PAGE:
George chuckled. “Speaking of, welcome to the ship! I heard you came aboard a couple days ago.” He hoped he might hide the years-old scar on his hand, so his left hand was under his leg. As his medical history indicated, he had broken his hand for a couple months in 2392 and it had left a permanent scar. Although he was unaware that the doctor had pulled up his medical history.

Cadet George Haroon (Science)

“Yes,” Vesta said, tucking her artificial leg under her skirt. “I spend the first couple days getting my room and this office in order and meeting with the outgoing medical ensigns, but I’m seeing patients now. I see in your notes that your intake was with Baptiste–is there anything you didn’tbring up with him that I need to know? If not, just tell me a little about yourself–and I will do the same, that way we’re somewhat aquainted enough for me to feel comfortable giving you medical advice,” she laughed.

-CMO Rahm Vesta

The cadet took a sip. “I’ve been trying to hide it from most people, but I have a scar on my hand. I broke my hand about 6 years ago, I was told there would be a permanent scar.” He took his hand out from under his leg. Cat was out of the bag now anyway.

Cadet George Haroon (Science)

Dr. Rahm looked at the scar briefly. “If you’re interested, we could always try using the dermal regenerator on it–it might lessen the depth and size of the scar, somewhat–but I don’t think it is something that you must hide,” she said.

Vesta stood and pushed aside her skirt to show off her right leg–today it was a flexible polymer leg she wore during surgery because it had the best fit for long standing sessions.

“I myself have a visual wound, but I’ve had 50 years to get used to it,” she said kindly. “How did you break your hand, George?”

-CMO Rahm Vesta

“Holodeck malfunction. The safeties malfunctioned and turned off, and then a simulated loader bucket fell on my hand.” George’s favorite holodeck programs were of 21st century Earth, doing some kind of manual labor.

Cadet George Haroon (Science)

“Ooh,” Dr. Rahm said, sympathetic. “That sounds awful. I do enjoy the holodecks on occasion, and I think it’s a real flaw that they can still malfunction so often. I have a weakness for an Earth holonovel every now and then, or a Klingon battle simulation.”

She took a drink of her water. “What field did you specialize in, during your time at the Academy?” She hoped the change in subject would lighten the mood.

-CMO Rahm Vesta

“Astronomy. The stars have always fascinated me.” George took a gigantic sip of water, about half the glass in one go.

Cadet George Haroon (Science)

Vesta topped off the ensign’s glass.

“You know, there’s hardly anyone using the secondary Astrometrics and Stellar Cartography labs on Deck 5, if you ever want a quiet place to work on projects,” she advised. “Do you have any experiments or phenomenon you’d like to study while you’re onboard?”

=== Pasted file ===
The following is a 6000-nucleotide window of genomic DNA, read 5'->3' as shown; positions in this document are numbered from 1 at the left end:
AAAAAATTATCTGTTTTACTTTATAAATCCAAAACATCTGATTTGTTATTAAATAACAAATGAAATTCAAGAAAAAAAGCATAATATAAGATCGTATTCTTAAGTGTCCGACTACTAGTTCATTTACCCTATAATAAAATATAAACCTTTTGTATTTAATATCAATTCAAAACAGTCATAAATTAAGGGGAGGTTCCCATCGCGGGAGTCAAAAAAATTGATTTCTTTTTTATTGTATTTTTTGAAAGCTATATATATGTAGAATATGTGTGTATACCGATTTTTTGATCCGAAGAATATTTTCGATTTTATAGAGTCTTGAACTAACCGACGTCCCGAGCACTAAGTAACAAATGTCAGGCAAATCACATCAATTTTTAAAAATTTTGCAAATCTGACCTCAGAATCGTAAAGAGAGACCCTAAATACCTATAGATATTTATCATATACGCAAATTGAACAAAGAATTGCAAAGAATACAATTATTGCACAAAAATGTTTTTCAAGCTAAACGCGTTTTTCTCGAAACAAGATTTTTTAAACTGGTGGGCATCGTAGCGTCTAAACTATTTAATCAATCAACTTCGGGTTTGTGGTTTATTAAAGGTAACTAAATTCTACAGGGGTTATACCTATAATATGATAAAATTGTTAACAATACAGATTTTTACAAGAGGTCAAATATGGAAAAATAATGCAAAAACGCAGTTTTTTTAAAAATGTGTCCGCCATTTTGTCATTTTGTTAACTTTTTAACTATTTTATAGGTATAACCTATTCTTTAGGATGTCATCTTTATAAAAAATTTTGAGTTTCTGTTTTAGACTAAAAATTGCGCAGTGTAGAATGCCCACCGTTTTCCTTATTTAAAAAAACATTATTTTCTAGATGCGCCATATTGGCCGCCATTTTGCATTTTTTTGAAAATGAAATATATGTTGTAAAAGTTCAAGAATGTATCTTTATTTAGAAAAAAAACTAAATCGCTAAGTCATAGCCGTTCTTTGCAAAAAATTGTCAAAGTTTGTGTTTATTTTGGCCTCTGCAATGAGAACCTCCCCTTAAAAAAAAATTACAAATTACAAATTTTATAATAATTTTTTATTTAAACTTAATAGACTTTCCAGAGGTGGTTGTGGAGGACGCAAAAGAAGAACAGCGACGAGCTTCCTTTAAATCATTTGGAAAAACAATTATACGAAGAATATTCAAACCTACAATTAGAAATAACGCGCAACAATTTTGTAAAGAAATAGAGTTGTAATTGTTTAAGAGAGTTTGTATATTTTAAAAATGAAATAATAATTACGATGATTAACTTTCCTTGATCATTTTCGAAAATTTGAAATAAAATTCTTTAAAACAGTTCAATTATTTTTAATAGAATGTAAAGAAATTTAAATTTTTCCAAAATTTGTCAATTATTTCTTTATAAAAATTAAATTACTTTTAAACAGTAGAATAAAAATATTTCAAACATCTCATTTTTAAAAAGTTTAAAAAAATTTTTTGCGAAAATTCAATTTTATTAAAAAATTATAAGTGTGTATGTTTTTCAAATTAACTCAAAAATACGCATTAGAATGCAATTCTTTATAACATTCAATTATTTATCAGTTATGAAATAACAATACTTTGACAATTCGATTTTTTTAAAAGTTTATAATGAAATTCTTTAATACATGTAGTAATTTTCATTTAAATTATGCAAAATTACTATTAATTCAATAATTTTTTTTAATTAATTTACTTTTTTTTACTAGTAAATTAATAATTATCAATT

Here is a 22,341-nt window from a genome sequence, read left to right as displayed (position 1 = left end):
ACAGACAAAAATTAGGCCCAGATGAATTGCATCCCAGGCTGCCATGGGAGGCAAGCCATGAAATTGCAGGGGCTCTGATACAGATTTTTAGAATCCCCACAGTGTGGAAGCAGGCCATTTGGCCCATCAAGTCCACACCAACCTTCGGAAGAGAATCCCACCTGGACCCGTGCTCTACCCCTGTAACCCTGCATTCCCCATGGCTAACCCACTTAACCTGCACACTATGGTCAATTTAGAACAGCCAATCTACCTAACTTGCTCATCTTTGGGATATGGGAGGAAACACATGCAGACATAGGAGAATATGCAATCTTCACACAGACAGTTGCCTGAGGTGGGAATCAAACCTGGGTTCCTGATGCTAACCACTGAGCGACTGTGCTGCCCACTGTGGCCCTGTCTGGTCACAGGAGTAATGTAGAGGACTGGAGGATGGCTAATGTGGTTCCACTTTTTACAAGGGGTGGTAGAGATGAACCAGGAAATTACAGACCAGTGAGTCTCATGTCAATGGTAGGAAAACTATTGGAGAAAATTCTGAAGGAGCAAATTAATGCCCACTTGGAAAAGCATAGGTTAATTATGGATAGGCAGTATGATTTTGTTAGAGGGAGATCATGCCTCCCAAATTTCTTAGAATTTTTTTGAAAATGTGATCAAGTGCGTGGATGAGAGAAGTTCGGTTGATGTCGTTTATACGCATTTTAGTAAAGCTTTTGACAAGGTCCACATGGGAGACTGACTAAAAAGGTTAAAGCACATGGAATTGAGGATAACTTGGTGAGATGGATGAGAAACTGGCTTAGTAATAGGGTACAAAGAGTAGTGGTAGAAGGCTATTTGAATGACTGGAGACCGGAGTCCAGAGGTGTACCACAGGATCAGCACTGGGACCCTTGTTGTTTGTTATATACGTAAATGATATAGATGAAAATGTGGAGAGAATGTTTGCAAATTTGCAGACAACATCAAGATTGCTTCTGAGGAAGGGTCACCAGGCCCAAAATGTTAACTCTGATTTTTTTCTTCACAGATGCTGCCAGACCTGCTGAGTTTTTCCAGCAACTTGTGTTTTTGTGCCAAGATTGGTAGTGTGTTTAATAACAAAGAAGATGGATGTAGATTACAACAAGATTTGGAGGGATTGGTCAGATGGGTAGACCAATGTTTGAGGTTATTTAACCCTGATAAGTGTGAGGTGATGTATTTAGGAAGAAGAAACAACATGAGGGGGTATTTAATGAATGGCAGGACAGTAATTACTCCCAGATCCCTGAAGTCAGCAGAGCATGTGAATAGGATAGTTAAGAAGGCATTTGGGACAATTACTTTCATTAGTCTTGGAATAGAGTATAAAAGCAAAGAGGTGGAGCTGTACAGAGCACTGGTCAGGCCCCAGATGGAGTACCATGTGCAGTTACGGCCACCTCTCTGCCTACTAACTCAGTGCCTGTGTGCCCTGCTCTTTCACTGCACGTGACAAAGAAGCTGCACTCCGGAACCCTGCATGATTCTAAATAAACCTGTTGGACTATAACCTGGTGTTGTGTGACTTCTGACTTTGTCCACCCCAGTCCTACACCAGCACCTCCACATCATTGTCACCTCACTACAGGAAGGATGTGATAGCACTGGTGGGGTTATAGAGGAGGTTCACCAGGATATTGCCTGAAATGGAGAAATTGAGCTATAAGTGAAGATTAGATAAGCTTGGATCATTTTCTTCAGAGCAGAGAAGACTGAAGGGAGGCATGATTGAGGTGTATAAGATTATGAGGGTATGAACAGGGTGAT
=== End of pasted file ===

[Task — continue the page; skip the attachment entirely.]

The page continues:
-CMO Rahm Vesta

“At the moment I am experimenting with the idea that supernovas could be recomposed into new stars. Now, the big bang theory details this happening, but over millions of years. I was hoping we could do it much faster. Maybe even in someone’s lifetime.” This was the experiment he had been working on the previous night. “So far no results, but I think I’m close to a breakthrough.”

Cadet George Haroon (Science)

“Wow. If you can do it, the amount of energy that would be generated,” Dr. Rahm pondered. “It would be tremendous, wouldn’t it? Could that energy potentially be captured and stored? I’m sure you’re familiar with the dyson swarm.”

-CMO Rahm Vesta

“Potentially, yes. That would require a monster of a battery, however. Even by 24th century standards. Even all the batteries currently built combined could only store about 1/1000th of the power generated by creating just one star. This wouldn’t be a problem but the only way to capture the energy wouldn’t let itself be stopped until it captured it all. It would overload and blow up if it couldn’t store it somewhere.” George took a sip. “Which would obviously pose a great danger to whatever ship was sent to gather such energy. Now there is the option of a Dyson Sphere, but we didn’t build the few known and we still don’t have batteries that could do store the energy. And if a Dyson Sphere were to blow up surrounding a star, then the star would blow up too, going back to supernova.” He took another sip.

Cadet George Haroon (Science)

“Astral physics is a little outside of my wheelhouse, I admit,” the doctor said. “But the possibilities seem very exciting indeed. What would it take to make a battery or series of batteries to harness such energy? Theoretically speaking?” she pondered outlook. “If you’ll excuse me for all my questions. It sounds like an important project with admirable goals. “

-CMO Rahm

“That’s a little more of an engineering thing, although like I said, it would have to be 1000 times more powerful than all the batteries we have combined now.” He took another sip. “But even if we could capture all that energy, even if we could store it, what would we do with all that energy?”

Cadet George Haroon (Science)